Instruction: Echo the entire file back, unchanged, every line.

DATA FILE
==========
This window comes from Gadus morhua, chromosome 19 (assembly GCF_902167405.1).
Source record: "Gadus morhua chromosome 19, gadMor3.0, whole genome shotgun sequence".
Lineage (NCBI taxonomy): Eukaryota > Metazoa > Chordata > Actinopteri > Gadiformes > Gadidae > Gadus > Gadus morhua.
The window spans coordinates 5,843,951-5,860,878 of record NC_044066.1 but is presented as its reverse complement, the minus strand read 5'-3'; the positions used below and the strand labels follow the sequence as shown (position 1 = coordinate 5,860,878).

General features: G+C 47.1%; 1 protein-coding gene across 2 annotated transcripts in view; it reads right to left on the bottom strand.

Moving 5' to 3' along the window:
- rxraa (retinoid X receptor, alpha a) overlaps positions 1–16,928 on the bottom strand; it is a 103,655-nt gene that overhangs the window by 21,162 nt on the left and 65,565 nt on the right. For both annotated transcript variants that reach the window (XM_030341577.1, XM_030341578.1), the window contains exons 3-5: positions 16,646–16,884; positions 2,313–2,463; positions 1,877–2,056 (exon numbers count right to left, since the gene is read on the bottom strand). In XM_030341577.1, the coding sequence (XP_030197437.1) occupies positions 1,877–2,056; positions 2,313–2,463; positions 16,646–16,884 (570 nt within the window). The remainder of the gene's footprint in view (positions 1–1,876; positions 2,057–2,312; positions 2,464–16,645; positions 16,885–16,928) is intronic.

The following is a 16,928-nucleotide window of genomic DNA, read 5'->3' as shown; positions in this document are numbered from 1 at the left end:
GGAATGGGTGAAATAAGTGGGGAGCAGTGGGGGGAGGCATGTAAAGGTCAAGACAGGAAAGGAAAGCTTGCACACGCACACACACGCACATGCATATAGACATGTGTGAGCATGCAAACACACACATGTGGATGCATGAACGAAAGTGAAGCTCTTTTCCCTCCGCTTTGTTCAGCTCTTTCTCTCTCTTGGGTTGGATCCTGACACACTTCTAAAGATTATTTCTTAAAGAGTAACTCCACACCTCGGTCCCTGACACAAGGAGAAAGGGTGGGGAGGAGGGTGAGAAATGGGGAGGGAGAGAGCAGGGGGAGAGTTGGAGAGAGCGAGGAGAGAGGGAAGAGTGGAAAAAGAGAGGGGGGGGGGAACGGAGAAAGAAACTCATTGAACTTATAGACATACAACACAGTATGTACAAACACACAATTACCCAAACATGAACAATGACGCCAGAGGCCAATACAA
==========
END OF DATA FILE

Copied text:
This window comes from Gadus morhua, chromosome 19 (assembly GCF_902167405.1).
Source record: "Gadus morhua chromosome 19, gadMor3.0, whole genome shotgun sequence".
Lineage (NCBI taxonomy): Eukaryota > Metazoa > Chordata > Actinopteri > Gadiformes > Gadidae > Gadus > Gadus morhua.
The window spans coordinates 5,843,951-5,860,878 of record NC_044066.1 but is presented as its reverse complement, the minus strand read 5'-3'; the positions used below and the strand labels follow the sequence as shown (position 1 = coordinate 5,860,878).

General features: G+C 47.1%; 1 protein-coding gene across 2 annotated transcripts in view; it reads right to left on the bottom strand.

Moving 5' to 3' along the window:
- rxraa (retinoid X receptor, alpha a) overlaps positions 1–16,928 on the bottom strand; it is a 103,655-nt gene that overhangs the window by 21,162 nt on the left and 65,565 nt on the right. For both annotated transcript variants that reach the window (XM_030341577.1, XM_030341578.1), the window contains exons 3-5: positions 16,646–16,884; positions 2,313–2,463; positions 1,877–2,056 (exon numbers count right to left, since the gene is read on the bottom strand). In XM_030341577.1, the coding sequence (XP_030197437.1) occupies positions 1,877–2,056; positions 2,313–2,463; positions 16,646–16,884 (570 nt within the window). The remainder of the gene's footprint in view (positions 1–1,876; positions 2,057–2,312; positions 2,464–16,645; positions 16,885–16,928) is intronic.

The following is a 16,928-nucleotide window of genomic DNA, read 5'->3' as shown; positions in this document are numbered from 1 at the left end:
GGAATGGGTGAAATAAGTGGGGAGCAGTGGGGGGAGGCATGTAAAGGTCAAGACAGGAAAGGAAAGCTTGCACACGCACACACACGCACATGCATATAGACATGTGTGAGCATGCAAACACACACATGTGGATGCATGAACGAAAGTGAAGCTCTTTTCCCTCCGCTTTGTTCAGCTCTTTCTCTCTCTTGGGTTGGATCCTGACACACTTCTAAAGATTATTTCTTAAAGAGTAACTCCACACCTCGGTCCCTGACACAAGGAGAAAGGGTGGGGAGGAGGGTGAGAAATGGGGAGGGAGAGAGCAGGGGGAGAGTTGGAGAGAGCGAGGAGAGAGGGAAGAGTGGAAAAAGAGAGGGGGGGGGGAACGGAGAAAGAAACTCATTGAACTTATAGACATACAACACAGTATGTACAAACACACAATTACCCAAACATGAACAATGACGCCAGAGGCCAATACAA